The communication line, e.g. optical fiber (s) 64, is connected to one or more sensors 66 deployed in isolated tube zone 56. In one exemplary embodiment, sensor 66 is a fiber sensor disposed within tube 34 in communication with optical fiber 64. The fiber sensor measures a given physical or chemical property and may comprise a temperature sensor, a distributed temperature sensor, a pressure sensor, an acoustic energy sensor, an electric current sensor, a magnetic field sensor, an electric field sensor, a flow sensor, a chemical property sensor or a variety of combinations thereof. In fact, the illustrated optical fiber 64 can represent multiple optical fibers, and sensor 66 can represent multiple sensors of various types coupled

10 to a corresponding optical fiber. Other types of sensors include electrical, electrical MEMS, or fiber powered MEMS . In the example illustrated, isolation mechanisms 58 function as miniature fiber optic packers.

In general, the sensor 66 is selectively communicated with the environment external to the tube 34 in order to sense the desired parameter. Such communication can be either direct or through intermediary devices such as bellows or pistons.

In an alternate embodiment, illustrated in Figure 4, another type of fiber optic packer 68 is illustrated. Fiber optic packer 68 is formed as part of the wall of tube 34. The fiber optic packer 68 can be expanded or moved through the center of tube 34 to seal optical fibers 64 against the interior surface of the tube wall, as illustrated in Figure 4. Reference number 68A shows the packer in its unexpanded state, and reference number 68B shows the packer in its expanded state. Reference number 64A shows the optical fiber in its unsealed state, and reference number 64B shows the optical fiber in its sealed state.

By increasing the length of packer 68 or other isolation mechanism, the strain on communication line 36 can

11 be reduced. This is particularly beneficial with communication lines, such as optical fibers, that are more susceptible to breakage. Also, fiber optic packer 68 can be designed as a reversible packer, such that the packer can be contracted or moved away from optical fiber 64 to permit retrieval and replacement of communication line 36 and any attached sensors. Such retrieval and replacement can be achieved by pumping the old line 36 out of tube 34 and pumping the new line 36 into the tube 34.

In another embodiment, the isolation of zones in control line tube 34 can be accomplished inside of a downhole device 70, such as a packer, instrumented sub, or any other downhole tool, such as valves, crossovers, etc. (See Figures 5, 6 and 7) . Packer or instrumented sub 70 is designed to receive primary tubing 40 and control line tube 34 therethrough. Device 70 also is designed to enable the isolation of tube 34 at a pair of compression sections 72 to isolate an internal zone 74 from fluid and pressure influences external to zone 74.

In one embodiment, a pair of pinch mechanisms 76 are activated to provide the isolation. Pinch mechanisms 76 can comprise the embodiments of isolation mechanism 58, as previously described.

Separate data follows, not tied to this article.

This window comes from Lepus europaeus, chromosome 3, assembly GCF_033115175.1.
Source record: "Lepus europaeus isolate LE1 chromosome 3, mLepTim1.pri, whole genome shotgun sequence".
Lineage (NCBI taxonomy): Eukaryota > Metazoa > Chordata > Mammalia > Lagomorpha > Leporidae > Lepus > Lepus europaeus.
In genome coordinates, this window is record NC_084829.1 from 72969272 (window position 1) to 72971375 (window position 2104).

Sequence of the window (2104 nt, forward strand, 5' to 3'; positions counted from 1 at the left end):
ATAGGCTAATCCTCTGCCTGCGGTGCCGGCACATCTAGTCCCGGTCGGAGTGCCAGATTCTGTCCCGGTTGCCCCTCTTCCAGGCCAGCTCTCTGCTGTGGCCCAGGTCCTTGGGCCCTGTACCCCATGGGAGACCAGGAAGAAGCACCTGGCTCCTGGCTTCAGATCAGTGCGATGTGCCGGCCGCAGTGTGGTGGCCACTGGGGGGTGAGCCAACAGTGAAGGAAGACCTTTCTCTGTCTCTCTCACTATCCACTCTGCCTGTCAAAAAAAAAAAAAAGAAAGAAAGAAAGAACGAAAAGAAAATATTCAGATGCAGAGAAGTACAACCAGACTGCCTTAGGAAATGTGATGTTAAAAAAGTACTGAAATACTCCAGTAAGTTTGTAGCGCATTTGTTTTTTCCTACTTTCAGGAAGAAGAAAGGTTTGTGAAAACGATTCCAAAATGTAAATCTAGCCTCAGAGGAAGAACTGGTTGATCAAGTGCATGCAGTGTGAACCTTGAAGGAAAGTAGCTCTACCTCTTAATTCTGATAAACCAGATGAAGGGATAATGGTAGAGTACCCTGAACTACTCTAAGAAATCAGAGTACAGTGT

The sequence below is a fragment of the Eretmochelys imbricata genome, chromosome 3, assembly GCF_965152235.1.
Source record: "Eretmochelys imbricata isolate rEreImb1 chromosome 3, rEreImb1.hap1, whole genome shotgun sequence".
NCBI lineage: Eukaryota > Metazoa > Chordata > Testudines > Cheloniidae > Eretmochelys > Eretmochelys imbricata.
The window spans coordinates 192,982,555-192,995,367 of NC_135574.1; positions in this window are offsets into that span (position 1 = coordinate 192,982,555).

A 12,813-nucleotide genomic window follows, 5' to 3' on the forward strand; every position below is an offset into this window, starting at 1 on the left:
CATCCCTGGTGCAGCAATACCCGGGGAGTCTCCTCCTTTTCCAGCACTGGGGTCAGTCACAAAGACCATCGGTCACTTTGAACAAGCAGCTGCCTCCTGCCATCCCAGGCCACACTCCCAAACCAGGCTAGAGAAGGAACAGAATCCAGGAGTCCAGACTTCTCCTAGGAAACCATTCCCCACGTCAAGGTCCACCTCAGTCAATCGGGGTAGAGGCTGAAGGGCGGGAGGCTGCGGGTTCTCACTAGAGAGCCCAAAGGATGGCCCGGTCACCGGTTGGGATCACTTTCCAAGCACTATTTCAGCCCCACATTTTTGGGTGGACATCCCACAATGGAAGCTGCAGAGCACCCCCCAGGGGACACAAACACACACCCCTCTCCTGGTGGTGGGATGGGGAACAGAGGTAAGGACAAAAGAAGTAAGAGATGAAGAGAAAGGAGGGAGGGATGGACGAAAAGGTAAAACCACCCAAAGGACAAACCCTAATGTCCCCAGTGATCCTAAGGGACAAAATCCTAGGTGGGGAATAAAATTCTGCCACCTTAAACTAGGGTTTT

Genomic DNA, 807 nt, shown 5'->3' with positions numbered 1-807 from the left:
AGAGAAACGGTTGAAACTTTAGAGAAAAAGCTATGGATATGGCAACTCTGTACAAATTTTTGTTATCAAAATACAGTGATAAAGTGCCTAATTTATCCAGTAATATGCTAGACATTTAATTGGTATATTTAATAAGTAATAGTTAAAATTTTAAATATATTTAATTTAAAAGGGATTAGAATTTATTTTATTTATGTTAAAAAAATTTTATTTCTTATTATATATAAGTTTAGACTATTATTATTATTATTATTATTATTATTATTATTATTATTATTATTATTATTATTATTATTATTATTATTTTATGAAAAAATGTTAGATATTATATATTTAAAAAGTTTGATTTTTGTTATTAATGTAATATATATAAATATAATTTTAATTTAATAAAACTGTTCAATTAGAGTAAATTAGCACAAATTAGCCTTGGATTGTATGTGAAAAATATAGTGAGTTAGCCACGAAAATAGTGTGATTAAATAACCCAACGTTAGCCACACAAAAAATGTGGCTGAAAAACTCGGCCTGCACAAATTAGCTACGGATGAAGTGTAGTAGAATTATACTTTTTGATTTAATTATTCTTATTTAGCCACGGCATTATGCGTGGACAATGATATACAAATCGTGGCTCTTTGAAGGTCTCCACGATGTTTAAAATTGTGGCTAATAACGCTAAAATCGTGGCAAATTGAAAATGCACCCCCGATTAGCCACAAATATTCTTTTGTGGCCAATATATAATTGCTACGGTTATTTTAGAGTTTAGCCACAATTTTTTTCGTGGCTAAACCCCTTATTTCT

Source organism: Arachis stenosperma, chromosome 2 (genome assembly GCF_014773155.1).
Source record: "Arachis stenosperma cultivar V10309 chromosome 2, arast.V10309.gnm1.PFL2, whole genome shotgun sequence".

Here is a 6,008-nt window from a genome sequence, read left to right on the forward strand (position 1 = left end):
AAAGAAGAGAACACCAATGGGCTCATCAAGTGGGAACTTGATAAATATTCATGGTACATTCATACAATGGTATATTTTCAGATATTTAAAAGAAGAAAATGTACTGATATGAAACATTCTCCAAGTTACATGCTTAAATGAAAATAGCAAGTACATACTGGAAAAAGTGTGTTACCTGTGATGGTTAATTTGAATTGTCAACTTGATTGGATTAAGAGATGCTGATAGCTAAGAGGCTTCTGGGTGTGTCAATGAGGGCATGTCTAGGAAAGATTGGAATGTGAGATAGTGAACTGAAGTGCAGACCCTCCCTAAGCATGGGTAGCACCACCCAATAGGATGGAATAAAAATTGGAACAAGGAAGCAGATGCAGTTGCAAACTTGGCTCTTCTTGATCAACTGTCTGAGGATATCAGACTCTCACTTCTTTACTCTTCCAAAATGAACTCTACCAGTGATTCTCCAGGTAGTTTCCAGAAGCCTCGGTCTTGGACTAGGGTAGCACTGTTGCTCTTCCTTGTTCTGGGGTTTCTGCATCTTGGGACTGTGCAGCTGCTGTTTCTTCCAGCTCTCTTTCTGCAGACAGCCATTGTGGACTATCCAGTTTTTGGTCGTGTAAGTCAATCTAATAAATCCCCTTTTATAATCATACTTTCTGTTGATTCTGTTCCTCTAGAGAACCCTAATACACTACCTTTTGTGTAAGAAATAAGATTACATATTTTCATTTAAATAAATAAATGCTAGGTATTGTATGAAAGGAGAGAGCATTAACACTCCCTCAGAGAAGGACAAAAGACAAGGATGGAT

12 In one embodiment, the pinch mechanisms 76 are moved against tube 34 at each compression section 72 to isolate internal zone 74. By way of example, , compression sections 72 may be formed of a resilient, elastomeric material to facilitate compression and sealing of internal zone 74.

As illustrated best in Figures 6 and 7, the sensor 66 can comprise a fiber sensor 78 positioned along communication line 36 (e.g. optical fiber 64) within internal zone 74. Sensor 66, such as fiber sensor 78 may be exposed to a desired parameter, e.g. pressure, external to tube 34 via a port 80. Port 80 can be designed to provide direct exposure to the environment external to tube 34, or other devices can be employed intermediate port 80 and the surrounding environment. For example, port 80 and sensor 66, such as fiber sensor 78, may be placed in communication with the surrounding environment via a valve 82 and a bellows 84.

In this embodiment, valve 82 is closed when compression sections 72 are open, as illustrated in Figure 6. However, when compression sections 72 are sealed, as illustrated in Figure 7, valve 82 is opened to expose sensor 66 (such as fiber sensor 78) to external pressures. Thus, sensor 66

13 (such as fiber sensor 78) is able to determine, in this example, the external pressure and provide appropriate output along communication line 36. Bellows 84 permits exposure of sensor 66 (such as fiber sensor 78) to external pressure without exposing the sensor to the actual wellbore fluids .

In another embodiment, illustrated in Figures 8, 9 and 10, a packer 86 including slips 85 and sealing element 87 is deployed within wellbore casing 28 about primary tubing 40 and tube 34 (with a communication line therein) . A zone 88 within tube 34 is isolated by a pair of connectors 90, such as dry mate connectors with integral bulkheads. Connectors 90 are deployed at the upper and lower regions of packer 86 to isolate zone 88 and one or more sensors 92.

By way of example, three sensors may be deployed in tube 34 within zone 88 in order to measure a parameter of interest at various points. The sensed parameter is measured at locations above packer 86, within primary tubing 40 and below packer 86 via ports 94, 96 and 98, respectively. Each of the sensors 92 is selectively isolated from the other sensors 92 by way of isolation mechanisms 99, such as the isolation mechanisms previously